Sayer Ji
Founder of GreenMedInfo.com

Subscribe to our informative Newsletter & get two FREE E-Books

Our newsletter serves 250,000 with essential news, research & healthy tips, daily.

Depression: 21st Century Solutions + The Dark Side of Wheat

Abstract Title:

Consumption of soft drinks and juices and risk of liver and biliary tract cancers in a European cohort.

Abstract Source:

Eur J Nutr. 2014 Dec 21. Epub 2014 Dec 21. PMID: 25528243

Abstract Author(s):

Magdalena Stepien, Talita Duarte-Salles, Veronika Fedirko, Antonia Trichopoulou, Pagona Lagiou, Christina Bamia, Kim Overvad, Anne Tjønneland, Louise Hansen, Marie-Christine Boutron-Ruault, Guy Fagherazzi, Gianluca Severi, Tilman Kühn, Rudolf Kaaks, Krasimira Aleksandrova, Heiner Boeing, Eleni Klinaki, Domenico Palli, Sara Grioni, Salvatore Panico, Rosario Tumino, Alessio Naccarati, H Bas Bueno-de-Mesquita, Petra H Peeters, Guri Skeie, Elisabete Weiderpass, Christine L Parr, José Ramón Quirós, Genevieve Buckland, Esther Molina-Montes, Pilar Amiano, Maria-Dolores Chirlaque, Eva Ardanaz, Emily Sonestedt, Ulrika Ericson, Maria Wennberg, Lena Maria Nilsson, Kay-Tee Khaw, Nick Wareham, Kathryn E Bradbury, Heather A Ward, Isabelle Romieu, Mazda Jenab

Article Affiliation:

Magdalena Stepien

Abstract:

PURPOSE: The aim of the study was to assess associations between intake of combined soft drinks (sugar sweetened and artificially sweetened) and fruit and vegetable juices and the risk of hepatocellular carcinoma (HCC), intrahepatic bile duct (IHBC) and biliary tract cancers (GBTC) using data from the European Prospective Investigation into Cancer and Nutrition cohort of 477,206 participants from 10 European countries.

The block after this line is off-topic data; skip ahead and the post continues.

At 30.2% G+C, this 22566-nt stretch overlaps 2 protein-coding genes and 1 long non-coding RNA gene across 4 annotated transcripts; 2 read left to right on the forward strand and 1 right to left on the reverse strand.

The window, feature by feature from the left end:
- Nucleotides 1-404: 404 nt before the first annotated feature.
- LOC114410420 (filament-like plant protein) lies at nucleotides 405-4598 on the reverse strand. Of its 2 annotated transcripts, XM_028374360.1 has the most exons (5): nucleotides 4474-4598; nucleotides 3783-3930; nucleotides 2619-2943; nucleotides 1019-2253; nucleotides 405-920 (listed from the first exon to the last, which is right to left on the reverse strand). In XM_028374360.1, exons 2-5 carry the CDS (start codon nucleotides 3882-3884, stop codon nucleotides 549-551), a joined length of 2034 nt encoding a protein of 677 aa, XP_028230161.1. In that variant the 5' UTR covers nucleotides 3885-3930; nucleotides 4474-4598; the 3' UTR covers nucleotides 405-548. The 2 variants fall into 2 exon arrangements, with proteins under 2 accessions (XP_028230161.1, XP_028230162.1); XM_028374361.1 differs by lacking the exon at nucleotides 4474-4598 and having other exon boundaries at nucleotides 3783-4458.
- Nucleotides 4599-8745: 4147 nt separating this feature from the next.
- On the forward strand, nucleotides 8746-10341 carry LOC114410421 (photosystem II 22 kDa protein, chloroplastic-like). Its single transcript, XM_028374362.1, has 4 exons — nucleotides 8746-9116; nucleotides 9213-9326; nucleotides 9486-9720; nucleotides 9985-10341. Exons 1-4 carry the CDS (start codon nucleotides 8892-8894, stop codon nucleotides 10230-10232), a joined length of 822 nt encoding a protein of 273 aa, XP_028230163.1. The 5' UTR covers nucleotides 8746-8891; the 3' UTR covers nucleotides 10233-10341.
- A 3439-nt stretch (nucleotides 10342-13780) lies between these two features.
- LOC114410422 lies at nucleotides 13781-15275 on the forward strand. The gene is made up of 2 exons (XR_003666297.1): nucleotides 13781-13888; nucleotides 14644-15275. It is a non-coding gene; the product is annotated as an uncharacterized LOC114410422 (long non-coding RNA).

METHODS: After 11.4 years of follow-up, 191 HCC, 66 IHBC and 236 GBTC cases were identified. Hazard ratios and 95 % confidence intervals (HR; 95 % CI) were estimated with Cox regression models with multivariable adjustment (baseline total energy intake, alcohol consumption and intake pattern, body mass index, physical activity, level of educational attainment and self-reported diabetes status).

RESULTS: No risk associations were observed for IHBC or GBTC. Combined soft drinks consumption of>6 servings/week was positively associated with HCC risk: HR 1.83; 95 % CI 1.11-3.02, p trend = 0.01 versus non-consumers. In sub-group analyses available for 91 % of the cohort artificially sweetened soft drinks increased HCC risk by 6 % per 1 serving increment (HR 1.06, 95 % CI 1.03-1.09, n cases = 101); for sugar-sweetened soft drinks, this association wasnull (HR 1.00, 95 % CI 0.95-1.06; n cases = 127, p heterogeneity = 0.07). Juice consumption was not associated with HCC risk, except at very low intakes (<1 serving/week: HR 0.60; 95 % CI 0.38-0.95; p trend = 0.02 vs. non-consumers).

CONCLUSIONS: Daily intake of combined soft drinks is positively associated with HCC, but a differential association between sugar and artificially sweetened cannot be discounted. This study provides some insight into possible associations of HCC with sugary drinks intake. Further exploration in other settings is required.

Study Type : Human Study

Print Options


Sayer Ji
Founder of GreenMedInfo.com

Subscribe to our informative Newsletter & get two FREE E-Books

Our newsletter serves 250,000 with essential news, research & healthy tips, daily.

Depression: 21st Century Solutions + The Dark Side of Wheat

This website is for information purposes only. By providing the information contained herein we are not diagnosing, treating, curing, mitigating, or preventing any type of disease or medical condition. Before beginning any type of natural, integrative or conventional treatment regimen, it is advisable to seek the advice of a licensed healthcare professional.

© Copyright 2008-2018 GreenMedInfo.com, Journal Articles copyright of original owners, MeSH copyright NLM.